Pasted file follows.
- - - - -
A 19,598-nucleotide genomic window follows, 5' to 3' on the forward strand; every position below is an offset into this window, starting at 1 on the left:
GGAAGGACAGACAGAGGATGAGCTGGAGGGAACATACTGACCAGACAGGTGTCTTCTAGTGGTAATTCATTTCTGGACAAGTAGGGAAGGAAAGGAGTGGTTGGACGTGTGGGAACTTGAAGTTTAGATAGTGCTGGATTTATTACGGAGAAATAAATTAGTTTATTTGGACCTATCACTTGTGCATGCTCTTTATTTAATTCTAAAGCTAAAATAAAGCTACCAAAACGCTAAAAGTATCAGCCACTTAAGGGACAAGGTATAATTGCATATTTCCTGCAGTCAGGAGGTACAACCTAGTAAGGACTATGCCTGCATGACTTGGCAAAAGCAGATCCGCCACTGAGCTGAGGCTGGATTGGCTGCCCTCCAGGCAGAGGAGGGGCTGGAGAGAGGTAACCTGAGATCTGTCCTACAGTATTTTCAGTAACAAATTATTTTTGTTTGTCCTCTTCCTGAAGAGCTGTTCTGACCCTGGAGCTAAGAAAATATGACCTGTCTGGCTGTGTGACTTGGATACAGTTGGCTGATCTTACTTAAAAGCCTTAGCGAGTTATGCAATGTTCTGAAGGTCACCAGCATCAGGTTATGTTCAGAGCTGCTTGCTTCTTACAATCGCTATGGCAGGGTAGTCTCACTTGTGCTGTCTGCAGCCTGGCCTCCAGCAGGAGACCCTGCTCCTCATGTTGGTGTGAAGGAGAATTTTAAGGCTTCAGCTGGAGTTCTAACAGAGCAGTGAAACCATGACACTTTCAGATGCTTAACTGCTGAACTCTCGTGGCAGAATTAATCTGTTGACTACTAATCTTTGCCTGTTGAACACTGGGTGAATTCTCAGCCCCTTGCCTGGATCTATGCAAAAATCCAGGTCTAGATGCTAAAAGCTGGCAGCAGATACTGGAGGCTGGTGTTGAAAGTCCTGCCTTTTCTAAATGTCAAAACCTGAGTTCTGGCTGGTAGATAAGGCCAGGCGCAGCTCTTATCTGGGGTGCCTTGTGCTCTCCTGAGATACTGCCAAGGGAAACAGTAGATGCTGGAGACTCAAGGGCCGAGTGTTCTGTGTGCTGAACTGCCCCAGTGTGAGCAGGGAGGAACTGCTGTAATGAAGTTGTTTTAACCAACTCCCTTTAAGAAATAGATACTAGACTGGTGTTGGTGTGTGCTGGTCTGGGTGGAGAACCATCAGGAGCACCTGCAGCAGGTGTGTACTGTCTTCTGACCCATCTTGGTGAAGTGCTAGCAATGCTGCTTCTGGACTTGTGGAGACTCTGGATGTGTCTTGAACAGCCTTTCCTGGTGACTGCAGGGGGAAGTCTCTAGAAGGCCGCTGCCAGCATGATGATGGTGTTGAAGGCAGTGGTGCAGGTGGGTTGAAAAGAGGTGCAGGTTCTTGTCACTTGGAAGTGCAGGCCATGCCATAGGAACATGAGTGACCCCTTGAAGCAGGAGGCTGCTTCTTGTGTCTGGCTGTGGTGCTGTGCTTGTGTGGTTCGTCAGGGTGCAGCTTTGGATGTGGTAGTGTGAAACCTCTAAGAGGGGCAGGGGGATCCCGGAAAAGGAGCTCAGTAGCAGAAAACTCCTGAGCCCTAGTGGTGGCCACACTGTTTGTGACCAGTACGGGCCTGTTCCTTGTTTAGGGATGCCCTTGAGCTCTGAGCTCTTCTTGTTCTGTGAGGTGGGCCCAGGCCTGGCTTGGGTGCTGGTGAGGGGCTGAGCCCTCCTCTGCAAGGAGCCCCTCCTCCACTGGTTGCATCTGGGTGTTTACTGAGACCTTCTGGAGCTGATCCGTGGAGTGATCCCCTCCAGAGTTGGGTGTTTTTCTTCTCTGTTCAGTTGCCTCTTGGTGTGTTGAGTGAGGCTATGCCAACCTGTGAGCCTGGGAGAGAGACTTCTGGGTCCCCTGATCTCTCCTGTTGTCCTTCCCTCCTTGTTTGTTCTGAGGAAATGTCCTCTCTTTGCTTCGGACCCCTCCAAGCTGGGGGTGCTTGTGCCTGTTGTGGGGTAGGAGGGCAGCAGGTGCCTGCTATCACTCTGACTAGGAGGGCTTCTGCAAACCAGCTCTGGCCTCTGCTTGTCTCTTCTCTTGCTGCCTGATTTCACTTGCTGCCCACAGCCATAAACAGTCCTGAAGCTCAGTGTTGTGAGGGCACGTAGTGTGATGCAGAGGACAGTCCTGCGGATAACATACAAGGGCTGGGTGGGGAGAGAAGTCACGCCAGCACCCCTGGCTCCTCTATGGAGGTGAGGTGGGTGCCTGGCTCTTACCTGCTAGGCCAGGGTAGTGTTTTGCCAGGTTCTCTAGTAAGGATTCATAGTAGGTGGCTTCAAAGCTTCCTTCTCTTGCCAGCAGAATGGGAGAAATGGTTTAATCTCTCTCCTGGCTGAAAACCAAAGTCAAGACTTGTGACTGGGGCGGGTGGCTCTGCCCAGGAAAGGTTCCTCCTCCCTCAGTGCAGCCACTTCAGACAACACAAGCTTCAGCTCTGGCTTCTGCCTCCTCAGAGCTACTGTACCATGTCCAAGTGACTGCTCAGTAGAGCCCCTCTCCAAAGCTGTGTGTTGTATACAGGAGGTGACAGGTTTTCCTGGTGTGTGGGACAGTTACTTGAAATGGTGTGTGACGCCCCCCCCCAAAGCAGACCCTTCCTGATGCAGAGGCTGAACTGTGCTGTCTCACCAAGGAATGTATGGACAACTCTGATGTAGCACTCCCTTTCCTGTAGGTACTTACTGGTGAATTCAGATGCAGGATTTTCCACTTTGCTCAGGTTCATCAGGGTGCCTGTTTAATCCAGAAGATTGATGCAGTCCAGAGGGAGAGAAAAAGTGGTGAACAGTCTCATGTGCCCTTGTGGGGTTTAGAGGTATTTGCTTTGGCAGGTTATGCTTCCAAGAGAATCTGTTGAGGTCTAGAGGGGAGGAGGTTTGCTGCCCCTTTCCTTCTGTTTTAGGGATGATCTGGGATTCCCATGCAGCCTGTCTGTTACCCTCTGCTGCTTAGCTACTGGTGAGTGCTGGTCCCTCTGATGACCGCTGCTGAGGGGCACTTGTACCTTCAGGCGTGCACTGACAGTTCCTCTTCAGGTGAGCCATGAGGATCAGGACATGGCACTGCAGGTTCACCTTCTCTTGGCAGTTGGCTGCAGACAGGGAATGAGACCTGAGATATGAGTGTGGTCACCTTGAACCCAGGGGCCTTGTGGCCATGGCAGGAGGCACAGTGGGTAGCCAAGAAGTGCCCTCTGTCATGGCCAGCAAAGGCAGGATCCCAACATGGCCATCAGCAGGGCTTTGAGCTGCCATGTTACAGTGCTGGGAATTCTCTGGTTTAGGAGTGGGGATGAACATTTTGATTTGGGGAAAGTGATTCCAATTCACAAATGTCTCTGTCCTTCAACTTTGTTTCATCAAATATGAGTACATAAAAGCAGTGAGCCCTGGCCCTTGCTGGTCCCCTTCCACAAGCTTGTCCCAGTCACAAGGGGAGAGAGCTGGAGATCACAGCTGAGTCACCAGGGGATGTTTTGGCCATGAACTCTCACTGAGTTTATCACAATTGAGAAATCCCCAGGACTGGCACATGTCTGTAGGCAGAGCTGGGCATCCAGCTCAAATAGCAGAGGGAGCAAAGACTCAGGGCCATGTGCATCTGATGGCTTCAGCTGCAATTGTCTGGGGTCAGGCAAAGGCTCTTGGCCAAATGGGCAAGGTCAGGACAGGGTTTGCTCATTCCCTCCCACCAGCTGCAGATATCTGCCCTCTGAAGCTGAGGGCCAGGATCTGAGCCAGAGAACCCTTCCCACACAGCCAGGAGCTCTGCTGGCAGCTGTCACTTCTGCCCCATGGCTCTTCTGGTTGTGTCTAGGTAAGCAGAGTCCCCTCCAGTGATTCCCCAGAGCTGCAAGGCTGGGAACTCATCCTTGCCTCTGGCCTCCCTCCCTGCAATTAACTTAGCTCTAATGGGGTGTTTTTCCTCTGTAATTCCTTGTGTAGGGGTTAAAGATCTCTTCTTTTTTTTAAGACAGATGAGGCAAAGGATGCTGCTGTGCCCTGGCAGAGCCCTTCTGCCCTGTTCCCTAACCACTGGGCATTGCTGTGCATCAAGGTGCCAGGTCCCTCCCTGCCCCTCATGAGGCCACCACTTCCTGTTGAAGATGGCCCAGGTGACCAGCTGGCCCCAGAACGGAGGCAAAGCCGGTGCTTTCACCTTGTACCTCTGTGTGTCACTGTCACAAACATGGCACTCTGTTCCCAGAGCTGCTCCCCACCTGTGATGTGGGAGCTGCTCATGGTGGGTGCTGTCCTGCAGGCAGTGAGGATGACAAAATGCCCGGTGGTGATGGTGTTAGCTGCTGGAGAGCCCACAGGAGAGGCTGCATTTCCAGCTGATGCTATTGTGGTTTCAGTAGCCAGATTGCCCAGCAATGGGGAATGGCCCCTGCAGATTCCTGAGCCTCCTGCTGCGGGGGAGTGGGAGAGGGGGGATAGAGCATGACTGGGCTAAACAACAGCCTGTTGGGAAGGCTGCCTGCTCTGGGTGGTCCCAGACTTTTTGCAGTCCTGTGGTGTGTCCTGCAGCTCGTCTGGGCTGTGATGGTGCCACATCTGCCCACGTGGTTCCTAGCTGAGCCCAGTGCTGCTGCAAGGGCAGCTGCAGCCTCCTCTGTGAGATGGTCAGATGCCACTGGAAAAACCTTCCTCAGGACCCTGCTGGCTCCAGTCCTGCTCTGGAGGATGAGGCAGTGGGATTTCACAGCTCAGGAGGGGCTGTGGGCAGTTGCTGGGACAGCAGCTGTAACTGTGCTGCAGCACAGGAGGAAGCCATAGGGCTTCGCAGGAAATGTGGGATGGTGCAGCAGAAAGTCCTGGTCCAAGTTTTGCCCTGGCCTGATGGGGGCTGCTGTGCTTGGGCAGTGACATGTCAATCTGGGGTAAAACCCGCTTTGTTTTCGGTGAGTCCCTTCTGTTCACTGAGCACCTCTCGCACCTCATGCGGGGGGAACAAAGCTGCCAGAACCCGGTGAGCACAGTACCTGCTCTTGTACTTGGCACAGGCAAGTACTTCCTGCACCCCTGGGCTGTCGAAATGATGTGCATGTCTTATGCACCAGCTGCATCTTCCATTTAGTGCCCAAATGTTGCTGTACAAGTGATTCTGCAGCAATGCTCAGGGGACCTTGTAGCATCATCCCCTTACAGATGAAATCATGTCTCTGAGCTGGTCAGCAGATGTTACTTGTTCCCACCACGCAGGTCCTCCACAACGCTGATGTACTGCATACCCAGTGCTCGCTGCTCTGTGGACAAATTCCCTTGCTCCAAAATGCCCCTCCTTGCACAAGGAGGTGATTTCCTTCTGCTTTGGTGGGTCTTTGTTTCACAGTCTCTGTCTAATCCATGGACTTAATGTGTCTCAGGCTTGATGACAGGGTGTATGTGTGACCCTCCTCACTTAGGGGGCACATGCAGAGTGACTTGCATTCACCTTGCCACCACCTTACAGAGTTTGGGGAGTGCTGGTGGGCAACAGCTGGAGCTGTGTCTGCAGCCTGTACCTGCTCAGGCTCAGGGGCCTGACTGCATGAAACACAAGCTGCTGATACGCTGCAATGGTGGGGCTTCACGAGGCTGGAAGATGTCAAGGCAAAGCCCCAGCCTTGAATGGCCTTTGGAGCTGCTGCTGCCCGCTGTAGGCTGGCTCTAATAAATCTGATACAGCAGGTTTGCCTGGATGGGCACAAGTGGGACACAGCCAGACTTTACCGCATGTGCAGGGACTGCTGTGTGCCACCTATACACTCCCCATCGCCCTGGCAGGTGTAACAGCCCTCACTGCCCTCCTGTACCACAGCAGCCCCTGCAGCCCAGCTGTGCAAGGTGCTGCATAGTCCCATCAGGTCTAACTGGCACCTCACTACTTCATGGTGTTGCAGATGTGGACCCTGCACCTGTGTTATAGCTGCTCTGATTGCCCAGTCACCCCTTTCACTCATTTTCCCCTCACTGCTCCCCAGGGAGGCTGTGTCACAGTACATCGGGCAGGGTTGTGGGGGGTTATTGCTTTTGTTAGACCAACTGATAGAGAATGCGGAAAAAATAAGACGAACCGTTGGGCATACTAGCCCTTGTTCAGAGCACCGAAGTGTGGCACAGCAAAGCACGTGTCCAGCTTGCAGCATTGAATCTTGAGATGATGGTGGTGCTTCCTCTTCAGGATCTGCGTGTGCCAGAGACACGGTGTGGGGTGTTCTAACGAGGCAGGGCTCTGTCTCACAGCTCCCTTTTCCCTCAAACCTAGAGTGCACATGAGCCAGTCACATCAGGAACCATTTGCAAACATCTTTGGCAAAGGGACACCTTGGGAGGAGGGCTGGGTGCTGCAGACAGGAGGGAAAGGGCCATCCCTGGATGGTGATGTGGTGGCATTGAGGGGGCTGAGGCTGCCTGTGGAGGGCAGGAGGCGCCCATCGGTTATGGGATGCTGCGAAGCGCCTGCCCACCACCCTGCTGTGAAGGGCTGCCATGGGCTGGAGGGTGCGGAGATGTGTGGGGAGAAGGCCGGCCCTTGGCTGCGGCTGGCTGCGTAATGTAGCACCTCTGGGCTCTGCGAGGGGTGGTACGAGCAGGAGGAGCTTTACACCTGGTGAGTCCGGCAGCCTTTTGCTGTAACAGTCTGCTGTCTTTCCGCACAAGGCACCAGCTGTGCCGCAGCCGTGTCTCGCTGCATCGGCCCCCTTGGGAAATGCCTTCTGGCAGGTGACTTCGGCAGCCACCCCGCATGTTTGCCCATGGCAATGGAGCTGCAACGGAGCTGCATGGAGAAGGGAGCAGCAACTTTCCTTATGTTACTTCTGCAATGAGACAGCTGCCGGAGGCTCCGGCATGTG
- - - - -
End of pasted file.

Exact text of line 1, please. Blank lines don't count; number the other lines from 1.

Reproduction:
A 19,598-nucleotide genomic window follows, 5' to 3' on the forward strand; every position below is an offset into this window, starting at 1 on the left: